9 tips to growing some passion
Passionfruit is a warm-climate plant, but with protection from wind and cold, plants can be grown in cooler areas too. Overseas they’re often grown as indoor plants, but a warm greenhouse will do the trick too.
T he common purple passionfruit ( Passiflora edulis) is what you typically find in garden centres, although the giant granadilla ( Passiflora
quadrangularis) is available too. The latter is vigorous, growing up to 15m in one season, and the fruit are as supersized as the plant. •
For either species, choose a warm, sunny spot that’s sheltered from wind and frost. Passionfruit will tolerate a slight frost of minus 1-2°C for brief periods, but prolonged or more severe frosts will kill the growing shoots. The giant granadilla is less hardy, tolerating temperatures down to about +1°C. • Both require excellent drainage. A free-draining, friable, sandy loam is best. If your soil is soggy, plants are likely to succumb to disease. • Dig compost and slow-release fertiliser into the soil before planting. •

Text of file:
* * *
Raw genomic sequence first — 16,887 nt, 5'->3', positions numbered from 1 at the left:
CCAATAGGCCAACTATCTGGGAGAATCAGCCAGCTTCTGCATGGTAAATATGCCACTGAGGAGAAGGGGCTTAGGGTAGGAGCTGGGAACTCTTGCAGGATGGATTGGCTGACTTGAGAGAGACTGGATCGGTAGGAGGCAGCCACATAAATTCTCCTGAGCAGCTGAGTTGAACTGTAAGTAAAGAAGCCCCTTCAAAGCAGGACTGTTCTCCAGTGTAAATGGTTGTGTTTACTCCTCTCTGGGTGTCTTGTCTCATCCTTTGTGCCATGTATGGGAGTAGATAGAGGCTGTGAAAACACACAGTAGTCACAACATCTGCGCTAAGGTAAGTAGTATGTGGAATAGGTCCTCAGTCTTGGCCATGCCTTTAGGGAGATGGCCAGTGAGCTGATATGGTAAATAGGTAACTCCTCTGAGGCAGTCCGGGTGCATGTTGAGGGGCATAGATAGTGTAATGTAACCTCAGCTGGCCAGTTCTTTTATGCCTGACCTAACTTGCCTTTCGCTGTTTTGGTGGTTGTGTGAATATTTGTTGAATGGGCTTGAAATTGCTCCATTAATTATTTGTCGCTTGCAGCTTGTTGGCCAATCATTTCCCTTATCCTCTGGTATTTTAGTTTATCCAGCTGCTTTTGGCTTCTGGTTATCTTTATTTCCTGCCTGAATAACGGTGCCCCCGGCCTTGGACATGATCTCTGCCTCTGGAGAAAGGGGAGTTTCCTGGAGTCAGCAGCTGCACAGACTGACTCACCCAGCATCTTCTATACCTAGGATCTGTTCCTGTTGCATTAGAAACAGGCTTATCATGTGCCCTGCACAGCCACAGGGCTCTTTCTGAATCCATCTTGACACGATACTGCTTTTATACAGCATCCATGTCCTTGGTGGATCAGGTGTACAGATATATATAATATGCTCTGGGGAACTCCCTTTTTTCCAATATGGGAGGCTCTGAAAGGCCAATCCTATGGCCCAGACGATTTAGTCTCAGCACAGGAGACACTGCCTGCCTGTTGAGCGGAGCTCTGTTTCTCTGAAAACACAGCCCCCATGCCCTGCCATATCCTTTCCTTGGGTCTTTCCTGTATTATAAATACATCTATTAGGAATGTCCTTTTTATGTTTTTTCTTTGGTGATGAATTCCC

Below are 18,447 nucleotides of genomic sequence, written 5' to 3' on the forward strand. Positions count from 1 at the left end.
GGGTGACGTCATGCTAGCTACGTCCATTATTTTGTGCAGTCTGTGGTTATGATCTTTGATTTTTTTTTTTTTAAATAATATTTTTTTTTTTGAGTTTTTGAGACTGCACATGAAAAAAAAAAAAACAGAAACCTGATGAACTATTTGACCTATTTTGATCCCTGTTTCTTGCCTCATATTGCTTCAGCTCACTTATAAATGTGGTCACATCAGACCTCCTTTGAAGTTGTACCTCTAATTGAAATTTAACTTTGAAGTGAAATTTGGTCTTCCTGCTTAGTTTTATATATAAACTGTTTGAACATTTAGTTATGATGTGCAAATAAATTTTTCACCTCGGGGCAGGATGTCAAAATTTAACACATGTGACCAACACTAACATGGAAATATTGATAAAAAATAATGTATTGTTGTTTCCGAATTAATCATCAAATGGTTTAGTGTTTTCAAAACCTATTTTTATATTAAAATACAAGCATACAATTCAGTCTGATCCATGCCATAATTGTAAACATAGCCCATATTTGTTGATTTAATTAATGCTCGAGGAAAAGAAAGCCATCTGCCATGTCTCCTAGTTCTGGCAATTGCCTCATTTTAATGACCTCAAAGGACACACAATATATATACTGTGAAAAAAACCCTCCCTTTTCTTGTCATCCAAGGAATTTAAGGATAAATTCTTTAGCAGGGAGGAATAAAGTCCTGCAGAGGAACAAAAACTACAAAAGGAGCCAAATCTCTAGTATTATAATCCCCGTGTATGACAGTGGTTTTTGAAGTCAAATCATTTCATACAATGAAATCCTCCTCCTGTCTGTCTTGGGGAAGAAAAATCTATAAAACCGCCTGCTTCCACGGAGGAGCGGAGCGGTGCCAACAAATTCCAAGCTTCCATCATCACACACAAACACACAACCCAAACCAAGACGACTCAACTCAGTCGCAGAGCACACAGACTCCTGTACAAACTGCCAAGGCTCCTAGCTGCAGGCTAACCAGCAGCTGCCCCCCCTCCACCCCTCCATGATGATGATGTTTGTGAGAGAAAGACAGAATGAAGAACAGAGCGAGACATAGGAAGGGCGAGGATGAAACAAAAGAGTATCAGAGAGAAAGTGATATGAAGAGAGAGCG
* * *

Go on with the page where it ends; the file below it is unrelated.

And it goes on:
Passionfruit have a shallow but extensive root system, so they need constant moisture. Water regularly while plants are establishing, and especially during flowering and fruiting. Lack of water may cause fruit to shrivel and drop. Consistent watering, on the other hand, ensures almost constant flowering and fruiting. • Use mulch around the base of the plant to help retain moisture, but keep it away from the stem or rot may set in. • Passionfruit are vigorous plants, so feed regularly from spring through autumn with a citrus fertiliser.